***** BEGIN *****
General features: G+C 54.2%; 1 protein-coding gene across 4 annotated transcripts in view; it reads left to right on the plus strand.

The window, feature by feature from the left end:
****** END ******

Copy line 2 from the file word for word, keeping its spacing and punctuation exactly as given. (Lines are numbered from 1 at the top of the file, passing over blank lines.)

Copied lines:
The window, feature by feature from the left end: